You work every day. It’s a part of life. It’s a good part of life, and you have the power to make it better. Ever since you were young child, you knew what the magic ingredient was: fun!
Making software is a creative endeavor. It allows situations for lots of free thinking. It comes with the satisfaction of creating something from nothing. It allows stretching of your cognitive ability. This is all made more enjoyable by having a mental affinity for fun.
Fun people create fun work. Fun people are fun to work with. It’s fun to look at fun people’s work. Fun, fun, fun. [We can’t keep doing this, Bob.]
So look for ways to make your project fun. Here are a few ideas.
I love the creative outlet that 404 pages have become. There are blogs of the “Top 25 Funniest 404 Pages” and the like. It is now common to have companies try to make the most uncommon of “page not found” pages. You look up to the sites that take the time to make a witty 404 page. Make one yourself. If your brand isn’t funny (maybe it should be!), at least flirt with funny and push the envelope on happy as much as you can – and then one step more.
Here’s a 404 page that our team made before the designers had come to a conclusion on a recent project. It’s still there. It’s one of my favorite additions to the site.
You’ll find that fun projects also present opportunities to do things that you wouldn’t usually otherwise do. For instance, I spent half an hour drawing vectorized Doge – again, a favorite experience in my memory.
I am drawn to almost any page that includes some sort of data visualization. I love making those pages. Part of the reason is that there’s always room to add a bit of your own flair to the thing. Designers rarely get to the point where they start defining animations, and I love animations, so I get to experiment with what I like and fill that in later. And animation is usually impressive to users later, so the payoff is nice.
Here is a fun animation of a gauge that I made for a project that was meant to evoke a car engine revving at startup:
Don’t Use the Prebuilt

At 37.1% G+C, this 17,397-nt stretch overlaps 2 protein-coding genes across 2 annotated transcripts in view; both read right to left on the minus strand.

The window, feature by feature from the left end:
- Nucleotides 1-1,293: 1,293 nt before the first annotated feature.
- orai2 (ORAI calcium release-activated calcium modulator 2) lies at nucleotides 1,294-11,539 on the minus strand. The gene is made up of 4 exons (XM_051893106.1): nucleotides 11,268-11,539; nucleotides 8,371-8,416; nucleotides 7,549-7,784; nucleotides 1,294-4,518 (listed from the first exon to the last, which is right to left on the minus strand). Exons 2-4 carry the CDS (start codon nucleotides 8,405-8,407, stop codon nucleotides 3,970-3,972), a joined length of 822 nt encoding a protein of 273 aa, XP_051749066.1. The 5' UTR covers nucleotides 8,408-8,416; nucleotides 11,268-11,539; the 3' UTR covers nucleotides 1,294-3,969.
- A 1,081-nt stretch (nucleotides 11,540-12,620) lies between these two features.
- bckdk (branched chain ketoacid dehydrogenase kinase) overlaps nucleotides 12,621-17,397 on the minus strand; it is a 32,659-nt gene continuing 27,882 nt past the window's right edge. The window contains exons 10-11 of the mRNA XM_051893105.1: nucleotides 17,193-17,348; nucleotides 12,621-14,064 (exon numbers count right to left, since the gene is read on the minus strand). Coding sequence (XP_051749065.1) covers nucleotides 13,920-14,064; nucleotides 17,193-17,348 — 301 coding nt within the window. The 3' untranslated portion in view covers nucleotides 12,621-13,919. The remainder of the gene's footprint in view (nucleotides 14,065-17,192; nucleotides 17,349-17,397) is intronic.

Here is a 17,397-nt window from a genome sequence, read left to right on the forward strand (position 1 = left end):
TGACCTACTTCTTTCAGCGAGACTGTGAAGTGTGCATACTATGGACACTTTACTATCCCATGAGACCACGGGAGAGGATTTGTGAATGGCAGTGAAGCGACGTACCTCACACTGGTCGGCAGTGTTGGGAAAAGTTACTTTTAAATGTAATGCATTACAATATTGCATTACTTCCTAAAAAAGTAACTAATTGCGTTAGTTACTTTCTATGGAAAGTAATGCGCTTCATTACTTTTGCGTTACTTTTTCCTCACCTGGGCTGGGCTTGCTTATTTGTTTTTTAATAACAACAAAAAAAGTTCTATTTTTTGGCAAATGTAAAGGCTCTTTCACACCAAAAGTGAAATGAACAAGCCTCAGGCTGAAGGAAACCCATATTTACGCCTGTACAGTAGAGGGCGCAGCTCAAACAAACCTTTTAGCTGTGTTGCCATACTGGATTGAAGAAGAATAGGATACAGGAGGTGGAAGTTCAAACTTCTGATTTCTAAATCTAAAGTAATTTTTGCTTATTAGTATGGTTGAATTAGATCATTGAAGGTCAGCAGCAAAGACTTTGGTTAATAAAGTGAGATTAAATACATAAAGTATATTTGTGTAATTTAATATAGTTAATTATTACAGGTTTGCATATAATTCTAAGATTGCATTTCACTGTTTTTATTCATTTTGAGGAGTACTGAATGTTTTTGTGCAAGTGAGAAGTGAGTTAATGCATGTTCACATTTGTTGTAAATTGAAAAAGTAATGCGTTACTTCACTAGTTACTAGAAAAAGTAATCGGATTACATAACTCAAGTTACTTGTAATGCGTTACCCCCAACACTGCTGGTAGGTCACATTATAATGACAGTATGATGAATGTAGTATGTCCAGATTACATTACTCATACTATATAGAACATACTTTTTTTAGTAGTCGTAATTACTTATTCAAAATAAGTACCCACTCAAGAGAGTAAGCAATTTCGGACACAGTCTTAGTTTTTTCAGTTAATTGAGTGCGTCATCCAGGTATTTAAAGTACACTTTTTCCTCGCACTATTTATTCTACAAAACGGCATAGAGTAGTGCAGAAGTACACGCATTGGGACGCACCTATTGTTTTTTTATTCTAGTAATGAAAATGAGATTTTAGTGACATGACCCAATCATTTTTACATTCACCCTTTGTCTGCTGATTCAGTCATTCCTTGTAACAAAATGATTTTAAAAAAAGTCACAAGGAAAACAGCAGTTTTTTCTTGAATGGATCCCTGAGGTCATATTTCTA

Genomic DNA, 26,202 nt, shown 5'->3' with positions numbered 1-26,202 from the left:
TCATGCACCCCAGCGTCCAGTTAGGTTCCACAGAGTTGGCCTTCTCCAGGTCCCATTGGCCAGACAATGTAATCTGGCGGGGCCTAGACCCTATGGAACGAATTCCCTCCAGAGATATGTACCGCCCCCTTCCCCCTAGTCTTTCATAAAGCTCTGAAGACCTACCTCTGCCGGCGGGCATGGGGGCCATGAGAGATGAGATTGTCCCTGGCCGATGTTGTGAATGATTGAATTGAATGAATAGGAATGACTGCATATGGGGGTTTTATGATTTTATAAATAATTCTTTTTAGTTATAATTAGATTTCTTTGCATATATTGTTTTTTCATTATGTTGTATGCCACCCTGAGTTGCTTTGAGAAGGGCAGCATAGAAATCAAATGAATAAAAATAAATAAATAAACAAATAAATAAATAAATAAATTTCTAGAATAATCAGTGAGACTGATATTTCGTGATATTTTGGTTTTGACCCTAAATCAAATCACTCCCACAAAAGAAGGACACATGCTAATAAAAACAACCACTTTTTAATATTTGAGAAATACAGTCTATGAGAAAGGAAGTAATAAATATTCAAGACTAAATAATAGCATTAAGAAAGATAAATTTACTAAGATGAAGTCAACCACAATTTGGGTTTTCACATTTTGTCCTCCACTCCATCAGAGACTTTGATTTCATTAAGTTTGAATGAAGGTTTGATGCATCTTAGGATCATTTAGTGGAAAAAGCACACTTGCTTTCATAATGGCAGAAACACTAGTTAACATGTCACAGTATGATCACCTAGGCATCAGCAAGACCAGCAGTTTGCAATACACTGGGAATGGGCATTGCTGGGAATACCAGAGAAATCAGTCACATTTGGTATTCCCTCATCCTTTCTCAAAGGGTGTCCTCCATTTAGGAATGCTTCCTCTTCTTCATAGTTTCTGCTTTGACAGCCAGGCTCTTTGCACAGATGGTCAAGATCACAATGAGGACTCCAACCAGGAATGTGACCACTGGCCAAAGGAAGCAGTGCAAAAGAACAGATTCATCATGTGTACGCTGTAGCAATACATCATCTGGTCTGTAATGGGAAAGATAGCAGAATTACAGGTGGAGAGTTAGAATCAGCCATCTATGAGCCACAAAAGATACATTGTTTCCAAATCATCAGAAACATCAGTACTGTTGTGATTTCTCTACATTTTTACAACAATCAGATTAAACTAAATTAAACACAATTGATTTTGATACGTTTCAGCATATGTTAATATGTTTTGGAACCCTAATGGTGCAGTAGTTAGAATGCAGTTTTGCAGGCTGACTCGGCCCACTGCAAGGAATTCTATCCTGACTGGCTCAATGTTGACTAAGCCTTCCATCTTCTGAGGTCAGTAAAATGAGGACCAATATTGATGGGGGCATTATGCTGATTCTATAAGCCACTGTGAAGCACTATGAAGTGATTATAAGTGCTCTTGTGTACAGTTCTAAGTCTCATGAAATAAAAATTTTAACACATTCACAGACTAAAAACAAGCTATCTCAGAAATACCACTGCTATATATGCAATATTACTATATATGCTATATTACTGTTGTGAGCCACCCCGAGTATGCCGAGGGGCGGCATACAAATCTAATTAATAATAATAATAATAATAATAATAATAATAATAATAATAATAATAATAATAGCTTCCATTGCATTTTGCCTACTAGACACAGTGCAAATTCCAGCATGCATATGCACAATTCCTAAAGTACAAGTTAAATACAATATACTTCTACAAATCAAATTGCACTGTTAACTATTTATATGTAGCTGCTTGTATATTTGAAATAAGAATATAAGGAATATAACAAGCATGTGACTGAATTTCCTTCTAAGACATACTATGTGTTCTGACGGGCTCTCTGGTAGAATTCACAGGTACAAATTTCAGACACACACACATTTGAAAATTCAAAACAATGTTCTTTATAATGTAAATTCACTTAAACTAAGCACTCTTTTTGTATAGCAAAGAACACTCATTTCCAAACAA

At this point in the UI design timeline, there are many, many prebuilt widgets for today’s current look that you can just slap on the page. You might get done early, but it won’t look original. Your site will just look like many, many other sites. In my opinion, this is an unwelcome trend in web and mobile app design today – everything seems to be converging. But this just makes original designs all the more special and appreciated.
In a recent project, I could have thrown in any of a host of prebuilt loading spinners, but I wanted to do something different and quirky. We had charts that relied on async data coming from a server, so we had the UI show a chart loading state. Here’s what I came up with for the line chart:
It’s meant to evoke a heart monitor. And for the bar chart:
I was going to speed it up to make it more equalizer-ish, but then slowed it down so-as to be less busy. Feel free to download and use it yourself.
Have Some Fun Team Spirit
I’ve previously already mentioned my love for team and project codenames. You should get one, and it should come from a universe of thought that’s original or exciting and fun to you. This is to please you and your team, not anyone else. Make T-shirts. I’ve thought about this often, but have never produced my own, so this suggestion is for me. For one of my teams, I even picked a theme song, Moliendo café, to go with our team code name, Ranchero. Those are happy memories of good times.
Make a logo. Choose something that will be fun. Imagine it as a sticker on the back of a laptop lid. Will in be awesome there? When measured in logos, the coolest frontend web framework available today is Ember:
When measured in logos, the coolest tech conference of the past year was React Rally:
Who doesn’t think a bespectacled (Tom) hamster or a nuclear-powered squid aren’t the funnest logos one could plaster on his laptop? We need more mascots.
In short, have fun. Don’t wait for your project to become fun. Make it fun. Make your project fun.